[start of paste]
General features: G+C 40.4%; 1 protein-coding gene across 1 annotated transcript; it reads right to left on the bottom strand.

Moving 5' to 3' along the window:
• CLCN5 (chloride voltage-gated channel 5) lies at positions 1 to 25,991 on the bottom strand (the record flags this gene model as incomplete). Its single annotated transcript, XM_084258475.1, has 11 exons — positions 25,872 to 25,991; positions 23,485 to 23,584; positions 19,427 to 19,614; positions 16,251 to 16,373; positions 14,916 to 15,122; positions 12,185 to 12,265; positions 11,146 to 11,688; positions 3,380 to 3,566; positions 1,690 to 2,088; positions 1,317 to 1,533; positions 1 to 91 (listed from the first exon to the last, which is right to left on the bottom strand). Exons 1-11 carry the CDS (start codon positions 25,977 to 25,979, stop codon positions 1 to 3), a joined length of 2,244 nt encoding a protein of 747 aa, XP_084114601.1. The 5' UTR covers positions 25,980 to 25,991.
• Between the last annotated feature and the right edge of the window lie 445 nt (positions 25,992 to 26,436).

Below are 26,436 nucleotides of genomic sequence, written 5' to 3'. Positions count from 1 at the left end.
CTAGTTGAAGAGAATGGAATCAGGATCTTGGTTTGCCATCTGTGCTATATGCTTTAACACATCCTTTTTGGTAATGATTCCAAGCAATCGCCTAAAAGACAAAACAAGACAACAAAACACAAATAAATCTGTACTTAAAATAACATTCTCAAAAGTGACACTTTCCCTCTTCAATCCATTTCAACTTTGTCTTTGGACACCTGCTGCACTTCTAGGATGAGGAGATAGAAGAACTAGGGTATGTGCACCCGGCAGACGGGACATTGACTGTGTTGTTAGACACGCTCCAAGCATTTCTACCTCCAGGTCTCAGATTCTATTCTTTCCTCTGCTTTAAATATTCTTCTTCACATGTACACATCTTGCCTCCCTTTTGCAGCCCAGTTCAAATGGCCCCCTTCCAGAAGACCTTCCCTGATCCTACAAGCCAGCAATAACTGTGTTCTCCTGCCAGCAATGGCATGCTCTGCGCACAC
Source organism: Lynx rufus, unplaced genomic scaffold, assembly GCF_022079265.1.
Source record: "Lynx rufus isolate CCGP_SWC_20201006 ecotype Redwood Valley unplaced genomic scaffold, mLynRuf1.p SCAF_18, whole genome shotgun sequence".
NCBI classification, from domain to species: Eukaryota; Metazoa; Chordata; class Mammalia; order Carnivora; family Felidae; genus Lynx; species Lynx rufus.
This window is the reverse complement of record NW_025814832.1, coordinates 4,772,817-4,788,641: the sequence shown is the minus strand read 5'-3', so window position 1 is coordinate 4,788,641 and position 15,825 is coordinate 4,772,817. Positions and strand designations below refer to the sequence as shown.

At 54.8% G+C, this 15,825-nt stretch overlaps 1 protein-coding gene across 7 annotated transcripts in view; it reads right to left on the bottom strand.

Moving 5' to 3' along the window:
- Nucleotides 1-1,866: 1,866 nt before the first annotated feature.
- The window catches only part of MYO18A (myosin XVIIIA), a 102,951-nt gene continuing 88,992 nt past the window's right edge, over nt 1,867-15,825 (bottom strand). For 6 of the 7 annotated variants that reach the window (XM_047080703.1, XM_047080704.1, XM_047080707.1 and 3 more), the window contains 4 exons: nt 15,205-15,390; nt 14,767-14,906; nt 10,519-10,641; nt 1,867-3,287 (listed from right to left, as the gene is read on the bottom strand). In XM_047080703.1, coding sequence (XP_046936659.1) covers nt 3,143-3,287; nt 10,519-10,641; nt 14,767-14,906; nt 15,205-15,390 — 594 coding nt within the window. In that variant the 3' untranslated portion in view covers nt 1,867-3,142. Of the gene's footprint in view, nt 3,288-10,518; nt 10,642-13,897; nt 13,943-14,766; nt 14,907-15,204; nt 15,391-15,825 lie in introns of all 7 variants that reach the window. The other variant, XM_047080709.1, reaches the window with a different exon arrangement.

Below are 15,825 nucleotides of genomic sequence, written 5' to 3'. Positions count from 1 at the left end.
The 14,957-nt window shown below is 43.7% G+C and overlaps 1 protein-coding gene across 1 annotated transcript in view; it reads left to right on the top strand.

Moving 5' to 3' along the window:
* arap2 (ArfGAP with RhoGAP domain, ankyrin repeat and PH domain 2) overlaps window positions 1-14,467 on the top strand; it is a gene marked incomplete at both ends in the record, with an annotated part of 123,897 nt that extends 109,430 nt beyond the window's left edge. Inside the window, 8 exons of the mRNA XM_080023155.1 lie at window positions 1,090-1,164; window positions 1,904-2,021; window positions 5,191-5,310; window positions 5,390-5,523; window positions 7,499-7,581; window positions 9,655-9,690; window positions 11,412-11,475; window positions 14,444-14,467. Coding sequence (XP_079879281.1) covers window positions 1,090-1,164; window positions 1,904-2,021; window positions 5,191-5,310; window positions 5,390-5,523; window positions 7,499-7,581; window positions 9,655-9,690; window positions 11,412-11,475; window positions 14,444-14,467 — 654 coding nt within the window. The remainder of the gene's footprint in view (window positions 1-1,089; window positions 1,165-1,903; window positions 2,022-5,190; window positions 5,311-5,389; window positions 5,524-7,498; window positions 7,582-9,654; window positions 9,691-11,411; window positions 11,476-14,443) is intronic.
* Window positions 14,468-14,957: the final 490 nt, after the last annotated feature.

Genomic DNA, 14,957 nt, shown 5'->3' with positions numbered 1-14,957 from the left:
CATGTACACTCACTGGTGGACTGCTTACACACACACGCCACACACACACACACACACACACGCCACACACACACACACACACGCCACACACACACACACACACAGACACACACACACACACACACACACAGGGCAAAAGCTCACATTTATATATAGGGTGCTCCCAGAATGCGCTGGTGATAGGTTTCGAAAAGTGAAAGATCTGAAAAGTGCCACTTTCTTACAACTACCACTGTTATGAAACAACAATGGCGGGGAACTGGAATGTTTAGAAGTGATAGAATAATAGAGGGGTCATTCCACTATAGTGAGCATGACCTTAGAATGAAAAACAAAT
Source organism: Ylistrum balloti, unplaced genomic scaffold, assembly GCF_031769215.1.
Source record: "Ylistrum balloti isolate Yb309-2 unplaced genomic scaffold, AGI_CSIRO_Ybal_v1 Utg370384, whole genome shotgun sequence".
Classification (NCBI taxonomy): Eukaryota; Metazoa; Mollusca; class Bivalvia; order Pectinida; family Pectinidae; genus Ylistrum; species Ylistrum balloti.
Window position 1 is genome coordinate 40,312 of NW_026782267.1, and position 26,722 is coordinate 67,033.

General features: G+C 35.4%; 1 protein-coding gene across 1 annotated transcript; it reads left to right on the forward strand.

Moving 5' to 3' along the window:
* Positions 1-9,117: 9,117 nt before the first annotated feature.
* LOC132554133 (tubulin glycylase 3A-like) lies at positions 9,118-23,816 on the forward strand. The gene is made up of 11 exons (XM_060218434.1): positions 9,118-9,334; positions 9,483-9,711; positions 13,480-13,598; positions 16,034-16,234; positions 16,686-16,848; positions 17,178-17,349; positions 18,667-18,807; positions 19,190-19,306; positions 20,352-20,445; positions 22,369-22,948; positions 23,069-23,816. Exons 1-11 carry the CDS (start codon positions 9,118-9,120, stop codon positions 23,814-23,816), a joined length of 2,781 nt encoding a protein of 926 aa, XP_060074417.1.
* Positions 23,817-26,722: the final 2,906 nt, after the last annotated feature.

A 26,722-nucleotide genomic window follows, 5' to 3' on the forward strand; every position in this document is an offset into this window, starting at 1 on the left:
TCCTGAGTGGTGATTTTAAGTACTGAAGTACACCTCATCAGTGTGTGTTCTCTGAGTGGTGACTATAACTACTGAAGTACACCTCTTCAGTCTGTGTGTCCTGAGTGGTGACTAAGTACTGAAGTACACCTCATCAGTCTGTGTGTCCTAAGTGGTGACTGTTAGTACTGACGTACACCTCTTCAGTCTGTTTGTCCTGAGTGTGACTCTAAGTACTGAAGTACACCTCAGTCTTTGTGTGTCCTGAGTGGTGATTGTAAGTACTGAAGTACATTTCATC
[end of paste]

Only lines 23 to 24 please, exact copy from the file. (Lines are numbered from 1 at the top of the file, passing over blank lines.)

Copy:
Source record: "Ylistrum balloti isolate Yb309-2 unplaced genomic scaffold, AGI_CSIRO_Ybal_v1 Utg370384, whole genome shotgun sequence".
Classification (NCBI taxonomy): Eukaryota; Metazoa; Mollusca; class Bivalvia; order Pectinida; family Pectinidae; genus Ylistrum; species Ylistrum balloti.